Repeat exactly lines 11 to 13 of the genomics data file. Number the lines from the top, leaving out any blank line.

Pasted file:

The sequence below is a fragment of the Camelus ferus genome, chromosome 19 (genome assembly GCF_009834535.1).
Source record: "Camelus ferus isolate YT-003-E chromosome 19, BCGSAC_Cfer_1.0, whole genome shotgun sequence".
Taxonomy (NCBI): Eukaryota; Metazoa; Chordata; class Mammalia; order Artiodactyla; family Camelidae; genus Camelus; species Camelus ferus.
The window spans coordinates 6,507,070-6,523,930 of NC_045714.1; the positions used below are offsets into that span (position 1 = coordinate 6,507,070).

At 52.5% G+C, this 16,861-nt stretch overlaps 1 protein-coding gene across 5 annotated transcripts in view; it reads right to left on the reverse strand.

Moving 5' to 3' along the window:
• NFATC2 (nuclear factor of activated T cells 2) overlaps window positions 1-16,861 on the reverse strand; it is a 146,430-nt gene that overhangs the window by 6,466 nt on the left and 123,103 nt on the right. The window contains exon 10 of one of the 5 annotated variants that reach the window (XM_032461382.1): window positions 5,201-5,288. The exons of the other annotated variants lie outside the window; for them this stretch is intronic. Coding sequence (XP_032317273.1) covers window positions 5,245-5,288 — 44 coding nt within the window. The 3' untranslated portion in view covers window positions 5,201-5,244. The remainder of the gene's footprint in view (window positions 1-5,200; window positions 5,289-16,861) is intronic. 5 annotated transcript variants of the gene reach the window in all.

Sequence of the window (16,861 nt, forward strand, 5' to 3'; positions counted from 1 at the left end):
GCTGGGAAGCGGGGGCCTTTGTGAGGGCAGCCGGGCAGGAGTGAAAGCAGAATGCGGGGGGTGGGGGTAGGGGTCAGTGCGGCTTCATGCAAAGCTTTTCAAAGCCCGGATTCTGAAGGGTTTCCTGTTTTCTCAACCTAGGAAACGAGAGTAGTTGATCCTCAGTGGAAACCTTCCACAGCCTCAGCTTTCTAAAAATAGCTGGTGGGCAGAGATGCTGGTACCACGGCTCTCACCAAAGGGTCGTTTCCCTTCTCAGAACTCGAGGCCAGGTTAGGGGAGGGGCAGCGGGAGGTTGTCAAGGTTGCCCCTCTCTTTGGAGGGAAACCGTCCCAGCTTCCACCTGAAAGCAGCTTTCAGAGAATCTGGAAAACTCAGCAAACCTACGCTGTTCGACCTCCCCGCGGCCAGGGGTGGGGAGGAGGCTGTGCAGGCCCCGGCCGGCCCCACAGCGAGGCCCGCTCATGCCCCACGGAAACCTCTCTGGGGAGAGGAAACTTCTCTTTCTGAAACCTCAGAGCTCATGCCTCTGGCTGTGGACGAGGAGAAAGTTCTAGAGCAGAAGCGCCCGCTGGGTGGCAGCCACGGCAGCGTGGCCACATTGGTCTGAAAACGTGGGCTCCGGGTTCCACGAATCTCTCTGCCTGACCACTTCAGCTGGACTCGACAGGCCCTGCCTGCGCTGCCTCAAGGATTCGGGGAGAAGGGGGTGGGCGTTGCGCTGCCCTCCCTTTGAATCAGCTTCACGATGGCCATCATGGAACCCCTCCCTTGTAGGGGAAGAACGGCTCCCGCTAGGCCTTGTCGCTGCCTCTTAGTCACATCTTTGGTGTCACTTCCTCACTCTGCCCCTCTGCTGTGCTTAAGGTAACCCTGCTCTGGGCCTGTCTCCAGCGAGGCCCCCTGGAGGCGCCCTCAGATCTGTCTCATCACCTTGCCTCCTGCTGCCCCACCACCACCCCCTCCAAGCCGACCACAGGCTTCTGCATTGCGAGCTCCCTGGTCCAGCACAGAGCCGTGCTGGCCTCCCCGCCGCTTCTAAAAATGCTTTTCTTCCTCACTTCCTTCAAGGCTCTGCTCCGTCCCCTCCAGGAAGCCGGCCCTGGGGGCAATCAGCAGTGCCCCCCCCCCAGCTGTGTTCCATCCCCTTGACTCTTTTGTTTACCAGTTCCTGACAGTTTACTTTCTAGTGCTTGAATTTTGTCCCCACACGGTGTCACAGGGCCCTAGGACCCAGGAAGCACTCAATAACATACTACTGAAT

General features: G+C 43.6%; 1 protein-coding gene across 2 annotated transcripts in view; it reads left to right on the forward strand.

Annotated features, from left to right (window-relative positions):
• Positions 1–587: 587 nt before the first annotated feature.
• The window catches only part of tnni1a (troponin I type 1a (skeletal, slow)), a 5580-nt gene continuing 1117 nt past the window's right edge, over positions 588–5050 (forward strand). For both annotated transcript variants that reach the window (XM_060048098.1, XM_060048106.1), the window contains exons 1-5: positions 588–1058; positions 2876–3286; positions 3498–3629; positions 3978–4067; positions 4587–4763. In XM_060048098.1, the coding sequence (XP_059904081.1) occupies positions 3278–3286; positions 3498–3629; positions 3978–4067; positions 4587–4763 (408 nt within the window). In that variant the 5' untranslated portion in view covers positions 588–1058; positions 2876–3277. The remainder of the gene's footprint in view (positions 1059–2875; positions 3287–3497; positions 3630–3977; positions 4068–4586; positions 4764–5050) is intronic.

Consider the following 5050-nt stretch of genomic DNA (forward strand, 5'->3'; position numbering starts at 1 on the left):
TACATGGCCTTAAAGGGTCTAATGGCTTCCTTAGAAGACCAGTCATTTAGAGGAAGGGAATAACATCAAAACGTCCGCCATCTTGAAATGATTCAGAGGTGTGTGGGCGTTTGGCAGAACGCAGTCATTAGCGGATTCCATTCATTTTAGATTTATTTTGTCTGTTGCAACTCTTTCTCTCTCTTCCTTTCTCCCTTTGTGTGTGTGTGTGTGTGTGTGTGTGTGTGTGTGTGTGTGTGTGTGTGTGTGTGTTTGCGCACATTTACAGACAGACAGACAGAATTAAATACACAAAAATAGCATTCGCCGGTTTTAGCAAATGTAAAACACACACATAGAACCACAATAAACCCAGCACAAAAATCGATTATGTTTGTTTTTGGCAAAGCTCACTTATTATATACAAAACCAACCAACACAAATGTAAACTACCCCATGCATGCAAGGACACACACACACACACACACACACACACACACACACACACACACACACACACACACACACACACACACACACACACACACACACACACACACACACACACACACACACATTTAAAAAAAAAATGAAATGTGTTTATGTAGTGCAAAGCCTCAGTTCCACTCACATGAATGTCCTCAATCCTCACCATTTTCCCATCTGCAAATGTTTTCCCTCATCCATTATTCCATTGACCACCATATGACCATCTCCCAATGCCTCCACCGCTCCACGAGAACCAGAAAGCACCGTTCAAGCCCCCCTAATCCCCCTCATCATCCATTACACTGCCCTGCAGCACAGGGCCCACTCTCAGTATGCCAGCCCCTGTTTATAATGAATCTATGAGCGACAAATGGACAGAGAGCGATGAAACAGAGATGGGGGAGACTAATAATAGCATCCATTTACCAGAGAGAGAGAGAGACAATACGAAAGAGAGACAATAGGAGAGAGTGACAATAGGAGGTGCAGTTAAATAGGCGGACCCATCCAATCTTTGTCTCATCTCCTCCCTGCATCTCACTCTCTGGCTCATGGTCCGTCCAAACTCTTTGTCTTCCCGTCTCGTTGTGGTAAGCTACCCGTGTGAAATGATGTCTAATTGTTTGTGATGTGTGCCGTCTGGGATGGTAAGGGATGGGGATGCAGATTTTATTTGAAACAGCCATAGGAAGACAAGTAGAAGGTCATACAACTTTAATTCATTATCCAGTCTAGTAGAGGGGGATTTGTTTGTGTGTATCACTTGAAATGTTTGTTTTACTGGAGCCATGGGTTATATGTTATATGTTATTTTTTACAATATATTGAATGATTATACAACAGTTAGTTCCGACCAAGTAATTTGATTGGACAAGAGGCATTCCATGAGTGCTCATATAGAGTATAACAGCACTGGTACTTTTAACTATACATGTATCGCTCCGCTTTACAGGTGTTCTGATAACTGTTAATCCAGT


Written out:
Annotated features, from left to right (window-relative positions):
• Positions 1–587: 587 nt before the first annotated feature.
• The window catches only part of tnni1a (troponin I type 1a (skeletal, slow)), a 5580-nt gene continuing 1117 nt past the window's right edge, over positions 588–5050 (forward strand). For both annotated transcript variants that reach the window (XM_060048098.1, XM_060048106.1), the window contains exons 1-5: positions 588–1058; positions 2876–3286; positions 3498–3629; positions 3978–4067; positions 4587–4763. In XM_060048098.1, the coding sequence (XP_059904081.1) occupies positions 3278–3286; positions 3498–3629; positions 3978–4067; positions 4587–4763 (408 nt within the window). In that variant the 5' untranslated portion in view covers positions 588–1058; positions 2876–3277. The remainder of the gene's footprint in view (positions 1059–2875; positions 3287–3497; positions 3630–3977; positions 4068–4586; positions 4764–5050) is intronic.